If Corbyn loses the next election because of something the Progress right has done then it will be either get rid of those drones or I can see labour becoming the next Liberals.

  2. As an active member of Hastings & Rye CLP I would ike to ask those who do not wish to work with Jeremy Corbyn to kindly leave the Party at the exit on the Right & close the door on their way out.

  3. I agree with you Beth, we need real change.
    Change that gives party members some input to policy and strong opposition to the Tory party.
    The other three candidates really shot themselves in the foot by following Harman’s decision to abstain on the welfare reform bill vote. Did none of them think to challenge that decision to abstain?
    For many ordinary party members that was the final straw, I’m so glad we had someone of ‘the left’ that we could get behind and vote for.
    I think Tom Watson will be very important in the future of the party now, he has a huge task in front of him unifying the MP’s and party members to fight for good policies that can beat the Tories.
    This is just the beginning, we have a long fight ahead, together we can do it.

  4. Beth, congratulations on your Jeremy winning the leadership election and I wish you all good luck as I think Jeremy will need it for the following reason below.

    The camera panned in on Kezia Dugdales face just after Jeremy Corbyn was announced as the new leader and the look on here face was like she had lost a £10 note very sourpuss indeed. I dont want to intrude on private grief but here is how it goes, the Labour Party is split in two and there will be infighting from the off between the two sides which are the Blairites and the Corbynites. As for the Scottish Labour Section as it is referred to on Wikipedia well Kezia Dugdale will side with the Blairites and the Corbynites will be dissapointed as they will find that Alex Rowley can’t make a decision and stick to it so he will sit on the fence and remain neutral. Meanwhile the SNP will establish themselves as the main opposition fighting the Tories and in doing so will garner even more support for what is the inevitable outcome an Independent Scotland.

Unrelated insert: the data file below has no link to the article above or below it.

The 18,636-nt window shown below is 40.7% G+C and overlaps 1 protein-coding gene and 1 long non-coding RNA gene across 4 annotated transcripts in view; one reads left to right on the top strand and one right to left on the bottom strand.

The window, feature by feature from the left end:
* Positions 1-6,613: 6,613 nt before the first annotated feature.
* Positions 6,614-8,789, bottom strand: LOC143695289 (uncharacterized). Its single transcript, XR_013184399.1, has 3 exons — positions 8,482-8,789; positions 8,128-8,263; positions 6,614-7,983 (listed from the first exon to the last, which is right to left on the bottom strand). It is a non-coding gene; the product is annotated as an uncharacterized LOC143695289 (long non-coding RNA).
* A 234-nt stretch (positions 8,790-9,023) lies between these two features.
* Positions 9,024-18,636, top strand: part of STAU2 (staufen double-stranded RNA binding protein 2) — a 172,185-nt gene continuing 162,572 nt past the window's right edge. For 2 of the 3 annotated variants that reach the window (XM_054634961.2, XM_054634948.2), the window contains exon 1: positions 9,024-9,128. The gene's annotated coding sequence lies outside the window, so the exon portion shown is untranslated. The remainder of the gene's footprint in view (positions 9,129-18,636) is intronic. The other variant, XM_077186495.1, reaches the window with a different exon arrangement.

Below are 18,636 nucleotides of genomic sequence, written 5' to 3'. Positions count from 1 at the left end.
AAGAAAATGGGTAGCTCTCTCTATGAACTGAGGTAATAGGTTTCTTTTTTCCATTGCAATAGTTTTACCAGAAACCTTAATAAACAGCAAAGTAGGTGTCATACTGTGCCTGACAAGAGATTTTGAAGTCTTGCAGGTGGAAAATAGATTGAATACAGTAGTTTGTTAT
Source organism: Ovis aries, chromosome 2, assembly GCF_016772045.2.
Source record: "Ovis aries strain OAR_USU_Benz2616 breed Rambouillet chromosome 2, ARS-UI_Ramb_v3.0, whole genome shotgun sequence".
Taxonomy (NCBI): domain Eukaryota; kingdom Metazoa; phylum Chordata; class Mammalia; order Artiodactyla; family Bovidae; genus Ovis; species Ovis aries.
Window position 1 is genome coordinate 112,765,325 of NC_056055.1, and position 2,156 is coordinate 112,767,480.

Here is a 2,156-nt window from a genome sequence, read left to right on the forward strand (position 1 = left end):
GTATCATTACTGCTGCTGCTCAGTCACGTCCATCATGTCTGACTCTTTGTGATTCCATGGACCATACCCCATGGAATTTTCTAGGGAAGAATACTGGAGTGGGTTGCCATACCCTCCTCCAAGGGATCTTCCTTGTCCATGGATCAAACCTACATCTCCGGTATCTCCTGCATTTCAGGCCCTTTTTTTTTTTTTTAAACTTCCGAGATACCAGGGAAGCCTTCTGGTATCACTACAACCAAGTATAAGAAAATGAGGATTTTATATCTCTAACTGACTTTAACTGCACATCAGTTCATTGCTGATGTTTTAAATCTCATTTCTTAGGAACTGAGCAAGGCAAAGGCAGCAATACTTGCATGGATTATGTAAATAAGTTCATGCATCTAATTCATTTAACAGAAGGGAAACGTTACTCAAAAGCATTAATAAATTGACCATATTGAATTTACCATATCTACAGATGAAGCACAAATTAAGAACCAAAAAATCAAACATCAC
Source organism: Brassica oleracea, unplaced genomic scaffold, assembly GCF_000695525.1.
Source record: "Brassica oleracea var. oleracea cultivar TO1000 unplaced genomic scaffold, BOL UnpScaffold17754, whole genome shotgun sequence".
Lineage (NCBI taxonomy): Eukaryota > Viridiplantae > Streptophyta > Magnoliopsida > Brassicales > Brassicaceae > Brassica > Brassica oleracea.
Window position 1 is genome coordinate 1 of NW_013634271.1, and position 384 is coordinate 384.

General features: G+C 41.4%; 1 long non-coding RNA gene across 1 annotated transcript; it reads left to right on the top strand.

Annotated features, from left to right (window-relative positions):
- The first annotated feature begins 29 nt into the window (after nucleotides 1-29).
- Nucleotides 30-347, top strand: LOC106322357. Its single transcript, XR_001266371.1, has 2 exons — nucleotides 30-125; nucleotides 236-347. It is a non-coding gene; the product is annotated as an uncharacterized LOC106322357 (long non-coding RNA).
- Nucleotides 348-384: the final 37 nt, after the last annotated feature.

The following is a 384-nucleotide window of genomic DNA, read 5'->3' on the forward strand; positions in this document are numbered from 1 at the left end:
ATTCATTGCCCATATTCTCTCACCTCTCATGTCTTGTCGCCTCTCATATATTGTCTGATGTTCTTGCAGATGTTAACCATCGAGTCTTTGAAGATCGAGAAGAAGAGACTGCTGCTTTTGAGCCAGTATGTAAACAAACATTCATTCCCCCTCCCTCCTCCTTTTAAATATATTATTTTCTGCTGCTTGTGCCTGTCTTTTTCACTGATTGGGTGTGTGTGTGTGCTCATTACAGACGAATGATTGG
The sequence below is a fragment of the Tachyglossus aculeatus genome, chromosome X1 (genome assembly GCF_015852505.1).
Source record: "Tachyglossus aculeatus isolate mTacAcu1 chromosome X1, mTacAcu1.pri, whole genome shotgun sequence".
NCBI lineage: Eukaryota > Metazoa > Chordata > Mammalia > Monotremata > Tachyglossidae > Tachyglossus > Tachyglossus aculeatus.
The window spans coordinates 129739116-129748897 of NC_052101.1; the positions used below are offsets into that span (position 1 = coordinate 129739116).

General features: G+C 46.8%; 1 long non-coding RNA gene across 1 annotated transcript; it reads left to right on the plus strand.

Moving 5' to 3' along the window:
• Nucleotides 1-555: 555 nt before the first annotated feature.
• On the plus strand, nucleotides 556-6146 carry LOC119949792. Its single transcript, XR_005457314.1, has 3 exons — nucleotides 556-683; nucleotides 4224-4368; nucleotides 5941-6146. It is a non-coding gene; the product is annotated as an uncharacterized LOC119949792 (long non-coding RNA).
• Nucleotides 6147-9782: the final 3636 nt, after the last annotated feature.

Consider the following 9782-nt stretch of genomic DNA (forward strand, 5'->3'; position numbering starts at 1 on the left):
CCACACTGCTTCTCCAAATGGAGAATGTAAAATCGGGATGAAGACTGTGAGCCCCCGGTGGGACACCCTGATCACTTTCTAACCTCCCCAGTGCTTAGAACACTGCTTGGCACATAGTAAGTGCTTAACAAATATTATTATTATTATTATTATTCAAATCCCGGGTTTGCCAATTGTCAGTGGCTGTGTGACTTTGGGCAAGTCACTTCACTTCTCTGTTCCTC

5. In order for Labour to unite behind Jeremy you will have to clear out the Blairites lock stock and 2 smoking barrels of them including the entire Scottish Parliamentary shadow cabinet.
    Any thing less and Labour is a party split in 2.

  6. You begin by saying the “long, frustrating and tempestuous campaign for Westminster leadership… last it’s settled”. Well I wouldn’t hold your breath if I were you. Already Alistair Darling is calling for Labour in Scotland to break with the politics of the UK leadership –

    Having led the Better Together campaign he now appears to be in favour of some kind of UDI for Labour in Scotland – that’s what I call a sore loser. Prize among many Darling statements is this – “he urged Scottish Labour leader Kezia Dugdale to remain rooted in the political centre ground, saying it would pay a “heavy price” if it attempted to challenged the SNP from a platform far to the left of Nicola Sturgeon’s SNP”. How many Scottish MPs does Labour have? Where do the SNP sit in the latest polls?

    Better Together fluked a win in the referendum – we were lucky there is no natural majority for independence. However those tactics in supinely allying with the Tories played a major part in the loss of credibility suffered by Scottish Labour and the subsequent near wipe-out at this year’s General Election.

    If we follow that kind of leadership in our fightback against the SNP we simply become redundant.

  7. No -we need to ditch him and his cronies ASAP. He will never be prime minister- (he will lose on his terms, not because of people inside and outside the party who disagree with him so don’t blame them) -everyone knows that so there is no point in him leading the party to another defeat. it is better to get it over with now.